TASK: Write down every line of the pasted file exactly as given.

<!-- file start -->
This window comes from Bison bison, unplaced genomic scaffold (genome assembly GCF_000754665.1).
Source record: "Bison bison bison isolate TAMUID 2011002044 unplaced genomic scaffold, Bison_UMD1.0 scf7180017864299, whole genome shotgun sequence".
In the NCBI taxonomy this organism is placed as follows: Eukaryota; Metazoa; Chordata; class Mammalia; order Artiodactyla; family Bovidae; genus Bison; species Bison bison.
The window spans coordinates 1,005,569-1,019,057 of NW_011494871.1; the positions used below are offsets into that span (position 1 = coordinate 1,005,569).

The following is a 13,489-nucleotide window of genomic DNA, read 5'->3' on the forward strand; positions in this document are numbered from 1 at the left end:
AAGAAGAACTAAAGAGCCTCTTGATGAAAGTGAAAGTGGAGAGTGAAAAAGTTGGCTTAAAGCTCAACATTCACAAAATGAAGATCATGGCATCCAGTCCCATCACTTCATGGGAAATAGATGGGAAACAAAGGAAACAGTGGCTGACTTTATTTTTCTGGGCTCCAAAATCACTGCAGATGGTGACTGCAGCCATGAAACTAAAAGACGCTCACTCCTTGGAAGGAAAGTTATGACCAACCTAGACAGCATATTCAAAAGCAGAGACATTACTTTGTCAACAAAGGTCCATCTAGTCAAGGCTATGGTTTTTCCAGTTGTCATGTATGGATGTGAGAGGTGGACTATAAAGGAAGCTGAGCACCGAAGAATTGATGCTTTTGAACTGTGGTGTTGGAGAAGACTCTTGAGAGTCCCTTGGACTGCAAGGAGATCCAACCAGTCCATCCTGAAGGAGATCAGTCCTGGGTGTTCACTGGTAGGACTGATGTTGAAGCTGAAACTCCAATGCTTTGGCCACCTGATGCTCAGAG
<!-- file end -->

This window comes from Bison bison, unplaced genomic scaffold (genome assembly GCF_000754665.1).
Source record: "Bison bison bison isolate TAMUID 2011002044 unplaced genomic scaffold, Bison_UMD1.0 scf7180017864299, whole genome shotgun sequence".
In the NCBI taxonomy this organism is placed as follows: Eukaryota; Metazoa; Chordata; class Mammalia; order Artiodactyla; family Bovidae; genus Bison; species Bison bison.
The window spans coordinates 1,005,569-1,019,057 of NW_011494871.1; the positions used below are offsets into that span (position 1 = coordinate 1,005,569).

The following is a 13,489-nucleotide window of genomic DNA, read 5'->3' on the forward strand; positions in this document are numbered from 1 at the left end:
AAGAAGAACTAAAGAGCCTCTTGATGAAAGTGAAAGTGGAGAGTGAAAAAGTTGGCTTAAAGCTCAACATTCACAAAATGAAGATCATGGCATCCAGTCCCATCACTTCATGGGAAATAGATGGGAAACAAAGGAAACAGTGGCTGACTTTATTTTTCTGGGCTCCAAAATCACTGCAGATGGTGACTGCAGCCATGAAACTAAAAGACGCTCACTCCTTGGAAGGAAAGTTATGACCAACCTAGACAGCATATTCAAAAGCAGAGACATTACTTTGTCAACAAAGGTCCATCTAGTCAAGGCTATGGTTTTTCCAGTTGTCATGTATGGATGTGAGAGGTGGACTATAAAGGAAGCTGAGCACCGAAGAATTGATGCTTTTGAACTGTGGTGTTGGAGAAGACTCTTGAGAGTCCCTTGGACTGCAAGGAGATCCAACCAGTCCATCCTGAAGGAGATCAGTCCTGGGTGTTCACTGGTAGGACTGATGTTGAAGCTGAAACTCCAATGCTTTGGCCACCTGATGCTCAGAG